04 Mar What happens to the Homestead Rebate and my tax return?
Q. How does the Homestead Rebate work with one’s federal and state income taxes, both for itemized and standard deductions situations?
— Still working
A. It’s not as straightforward as you might expect.
The Homestead Rebate is something the IRS would call an itemized deduction recovery, said Laurie Wolfe, a certified financial planner and certified public accountant with Lassus Wherley, a subsidiary of Peapack-Gladstone Bank, in New Providence.
“Generally, if you received a benefit from the deduction of property taxes in one year and later receive a refund or rebate of those taxes, then the rebate is included in income,” Wolfe said. “If you did not itemize deductions in the year that the rebate pertains to, instead taking the standard deduction, then this does not apply to you. The rebate is not taxable.”
Wolfe said the IRS issued guidance back in 2006 specifically to New Jersey residents, IRS News Release No: NJ-2006-03.
The guidance said that you could either claim the income on the “Other Income” line of the Form 1040, or alternatively, you could reduce the amount of your current year property tax deduction by that amount on the Schedule A.
“In recent years however, New Jersey has provided the Homestead Rebate in the form of a credit against the property taxes due in May of the current year,” Wolfe said. “In this case, if you are itemizing, you simply add up your four quarterly payments and deduct the actual cash you paid out in the year.”
For the 2018 tax year, however, things have changed.
Because of the new tax plan limiting the so-called SALT deduction, which includes state and local income and property taxes, you may not be able to deduct all of your property taxes. You’re up against a $10,000 limit per year, Wolfe said.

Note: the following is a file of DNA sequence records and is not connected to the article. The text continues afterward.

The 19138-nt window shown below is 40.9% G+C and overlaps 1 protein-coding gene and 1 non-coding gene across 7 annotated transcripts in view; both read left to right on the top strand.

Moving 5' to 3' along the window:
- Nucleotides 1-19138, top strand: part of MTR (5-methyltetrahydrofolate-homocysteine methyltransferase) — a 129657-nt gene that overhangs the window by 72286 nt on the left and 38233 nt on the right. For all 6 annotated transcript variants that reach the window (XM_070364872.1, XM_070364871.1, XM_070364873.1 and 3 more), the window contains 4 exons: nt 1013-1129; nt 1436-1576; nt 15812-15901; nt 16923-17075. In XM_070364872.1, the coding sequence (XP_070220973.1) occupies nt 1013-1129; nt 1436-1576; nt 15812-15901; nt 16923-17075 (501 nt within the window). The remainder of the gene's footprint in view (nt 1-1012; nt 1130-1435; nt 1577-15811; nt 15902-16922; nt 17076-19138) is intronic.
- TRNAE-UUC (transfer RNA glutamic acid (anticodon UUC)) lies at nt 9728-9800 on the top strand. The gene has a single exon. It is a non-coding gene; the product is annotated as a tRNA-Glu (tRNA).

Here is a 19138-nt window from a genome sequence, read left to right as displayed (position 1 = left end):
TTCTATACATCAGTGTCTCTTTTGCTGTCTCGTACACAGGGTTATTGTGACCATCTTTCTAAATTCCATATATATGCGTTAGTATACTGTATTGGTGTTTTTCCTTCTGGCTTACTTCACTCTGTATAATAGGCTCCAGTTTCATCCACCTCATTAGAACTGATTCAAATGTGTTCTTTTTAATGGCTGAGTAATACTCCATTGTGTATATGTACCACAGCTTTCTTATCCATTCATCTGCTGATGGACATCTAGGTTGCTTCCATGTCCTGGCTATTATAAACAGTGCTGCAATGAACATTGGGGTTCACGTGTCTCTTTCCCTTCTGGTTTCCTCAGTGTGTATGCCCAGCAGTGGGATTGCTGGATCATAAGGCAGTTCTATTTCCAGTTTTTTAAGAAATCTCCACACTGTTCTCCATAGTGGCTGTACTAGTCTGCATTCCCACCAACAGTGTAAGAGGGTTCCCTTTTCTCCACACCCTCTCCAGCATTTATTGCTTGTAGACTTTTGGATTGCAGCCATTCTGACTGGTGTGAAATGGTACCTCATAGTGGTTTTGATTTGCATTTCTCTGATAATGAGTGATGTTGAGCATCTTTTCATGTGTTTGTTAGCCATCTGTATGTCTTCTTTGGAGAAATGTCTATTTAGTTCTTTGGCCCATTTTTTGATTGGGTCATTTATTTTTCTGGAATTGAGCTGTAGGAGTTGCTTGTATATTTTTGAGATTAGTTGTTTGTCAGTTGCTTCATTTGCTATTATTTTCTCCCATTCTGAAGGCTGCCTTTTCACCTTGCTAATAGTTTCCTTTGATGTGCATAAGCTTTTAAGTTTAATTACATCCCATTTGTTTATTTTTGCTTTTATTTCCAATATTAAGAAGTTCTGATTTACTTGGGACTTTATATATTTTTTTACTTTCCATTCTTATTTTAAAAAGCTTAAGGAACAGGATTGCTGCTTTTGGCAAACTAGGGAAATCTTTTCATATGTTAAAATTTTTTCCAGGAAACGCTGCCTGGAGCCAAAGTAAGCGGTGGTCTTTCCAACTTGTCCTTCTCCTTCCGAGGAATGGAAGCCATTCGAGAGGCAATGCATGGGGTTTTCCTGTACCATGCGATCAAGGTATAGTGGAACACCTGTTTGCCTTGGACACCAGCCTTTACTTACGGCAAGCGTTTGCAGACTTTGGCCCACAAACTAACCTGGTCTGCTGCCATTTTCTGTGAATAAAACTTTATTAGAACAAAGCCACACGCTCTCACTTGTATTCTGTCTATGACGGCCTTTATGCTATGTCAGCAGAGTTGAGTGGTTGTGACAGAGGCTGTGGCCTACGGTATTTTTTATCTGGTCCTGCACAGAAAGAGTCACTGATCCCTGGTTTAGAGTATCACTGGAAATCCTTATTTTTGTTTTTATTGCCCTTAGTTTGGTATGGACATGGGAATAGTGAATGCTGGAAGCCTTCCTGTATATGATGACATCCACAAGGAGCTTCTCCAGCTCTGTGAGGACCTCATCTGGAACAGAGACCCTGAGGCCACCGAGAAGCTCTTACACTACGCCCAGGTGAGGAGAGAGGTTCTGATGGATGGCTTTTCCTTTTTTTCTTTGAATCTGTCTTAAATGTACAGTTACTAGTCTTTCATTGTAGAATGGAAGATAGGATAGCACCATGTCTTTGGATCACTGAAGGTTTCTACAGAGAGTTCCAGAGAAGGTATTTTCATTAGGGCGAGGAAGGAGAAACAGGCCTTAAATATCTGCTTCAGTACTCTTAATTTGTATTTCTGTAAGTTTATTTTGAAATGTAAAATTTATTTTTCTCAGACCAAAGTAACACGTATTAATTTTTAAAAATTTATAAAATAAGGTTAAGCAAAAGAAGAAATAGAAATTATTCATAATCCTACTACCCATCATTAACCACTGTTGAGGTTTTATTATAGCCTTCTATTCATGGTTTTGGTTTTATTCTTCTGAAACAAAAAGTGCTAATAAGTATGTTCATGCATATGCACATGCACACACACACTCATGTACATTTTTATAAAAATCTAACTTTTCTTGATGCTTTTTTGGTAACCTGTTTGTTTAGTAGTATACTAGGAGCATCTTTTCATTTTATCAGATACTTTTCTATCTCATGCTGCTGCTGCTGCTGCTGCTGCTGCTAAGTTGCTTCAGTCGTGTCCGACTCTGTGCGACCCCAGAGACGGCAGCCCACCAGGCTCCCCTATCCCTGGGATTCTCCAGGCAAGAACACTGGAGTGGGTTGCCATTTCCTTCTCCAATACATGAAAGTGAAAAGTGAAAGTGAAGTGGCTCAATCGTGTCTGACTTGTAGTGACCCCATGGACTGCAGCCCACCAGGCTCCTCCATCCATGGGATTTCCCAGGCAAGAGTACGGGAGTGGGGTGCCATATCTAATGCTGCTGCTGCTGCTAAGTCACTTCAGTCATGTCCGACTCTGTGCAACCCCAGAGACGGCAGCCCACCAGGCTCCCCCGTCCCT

“So how does this relate to your question?” Wolfe said. “If you received a rebate in the form of a credit to your property taxes, then I would follow what you have done in the past and simply add up your tax payments and use that number.”
But, she said, a dilemma will occur when you receive a Homestead Rebate for the 2018 tax year.
Because the rebates are delayed for at least two years, let’s assume you get the 2018 rebate in 2020. Is it taxable? How do you know what benefit, if any, you received for your property taxes in 2018 because these taxes were lumped with the state and local income tax and the total was limited to $10,000?
“Let’s say for example that your property taxes in 2018 are $10,000 and your state income taxes are $10,000,” Wolfe said. “Does this mean that you were able to deduct $5,000 of property taxes and $5,000 of state income taxes? Or is there some order in which these are deemed allowed – say property taxes come first, and then state and local taxes?”
“Right now, who knows. There is no guidance on the matter,” Wolfe said.
New Jersey’s deduction for property taxes is much easier.
Wolfe said your New Jersey deduction is the amount of property taxes assessed and paid for that year.
“In other words, if you received a credit for a prior year you would add this back to the total payments you made to get back to your gross property taxes assessed for that year,” Wolfe said. “New Jersey does limit the 2018 property tax deduction to $15,000.”
Email your questions to moc.p1568957518leHye1568957518noMJN1568957518@ksA1568957518.